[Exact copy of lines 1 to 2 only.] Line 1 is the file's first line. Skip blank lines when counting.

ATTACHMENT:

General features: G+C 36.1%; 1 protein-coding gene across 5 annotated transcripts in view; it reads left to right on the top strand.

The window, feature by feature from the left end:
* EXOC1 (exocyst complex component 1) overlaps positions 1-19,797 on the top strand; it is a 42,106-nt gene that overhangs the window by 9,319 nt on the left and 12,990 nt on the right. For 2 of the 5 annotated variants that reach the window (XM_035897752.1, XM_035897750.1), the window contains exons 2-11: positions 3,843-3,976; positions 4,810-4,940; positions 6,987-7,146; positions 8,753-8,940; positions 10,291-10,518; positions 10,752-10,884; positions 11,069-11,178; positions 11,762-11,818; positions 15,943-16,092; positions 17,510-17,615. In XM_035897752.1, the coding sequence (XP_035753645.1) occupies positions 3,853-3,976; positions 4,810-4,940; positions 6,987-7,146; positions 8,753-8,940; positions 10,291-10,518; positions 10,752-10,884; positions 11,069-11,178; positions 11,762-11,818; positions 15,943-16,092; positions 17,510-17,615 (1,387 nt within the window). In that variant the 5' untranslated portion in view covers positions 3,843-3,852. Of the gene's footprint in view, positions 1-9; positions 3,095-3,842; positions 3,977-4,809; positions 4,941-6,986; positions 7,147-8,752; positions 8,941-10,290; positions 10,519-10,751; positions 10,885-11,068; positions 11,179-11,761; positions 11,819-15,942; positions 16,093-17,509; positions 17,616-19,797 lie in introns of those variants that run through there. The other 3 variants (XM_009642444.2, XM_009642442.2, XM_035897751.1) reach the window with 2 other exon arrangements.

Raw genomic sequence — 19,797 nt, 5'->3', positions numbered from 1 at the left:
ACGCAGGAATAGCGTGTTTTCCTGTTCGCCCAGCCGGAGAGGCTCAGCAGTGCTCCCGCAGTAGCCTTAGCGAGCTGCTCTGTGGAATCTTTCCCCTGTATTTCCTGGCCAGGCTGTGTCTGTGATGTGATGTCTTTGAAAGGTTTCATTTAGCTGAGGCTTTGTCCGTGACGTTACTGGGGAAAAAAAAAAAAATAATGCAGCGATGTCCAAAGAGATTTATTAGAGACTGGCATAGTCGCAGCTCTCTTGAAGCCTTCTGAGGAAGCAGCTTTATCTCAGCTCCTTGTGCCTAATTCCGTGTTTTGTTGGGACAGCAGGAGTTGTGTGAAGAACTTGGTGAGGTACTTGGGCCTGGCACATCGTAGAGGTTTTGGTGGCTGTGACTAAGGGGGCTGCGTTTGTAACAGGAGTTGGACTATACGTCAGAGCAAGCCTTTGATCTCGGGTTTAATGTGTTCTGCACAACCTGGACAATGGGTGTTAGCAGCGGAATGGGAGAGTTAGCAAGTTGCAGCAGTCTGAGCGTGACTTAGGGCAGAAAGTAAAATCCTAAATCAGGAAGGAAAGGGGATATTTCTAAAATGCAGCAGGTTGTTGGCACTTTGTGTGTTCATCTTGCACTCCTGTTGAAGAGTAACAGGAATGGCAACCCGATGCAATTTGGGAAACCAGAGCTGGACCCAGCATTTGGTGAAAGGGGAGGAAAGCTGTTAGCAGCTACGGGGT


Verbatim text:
General features: G+C 36.1%; 1 protein-coding gene across 5 annotated transcripts in view; it reads left to right on the top strand.

The window, feature by feature from the left end: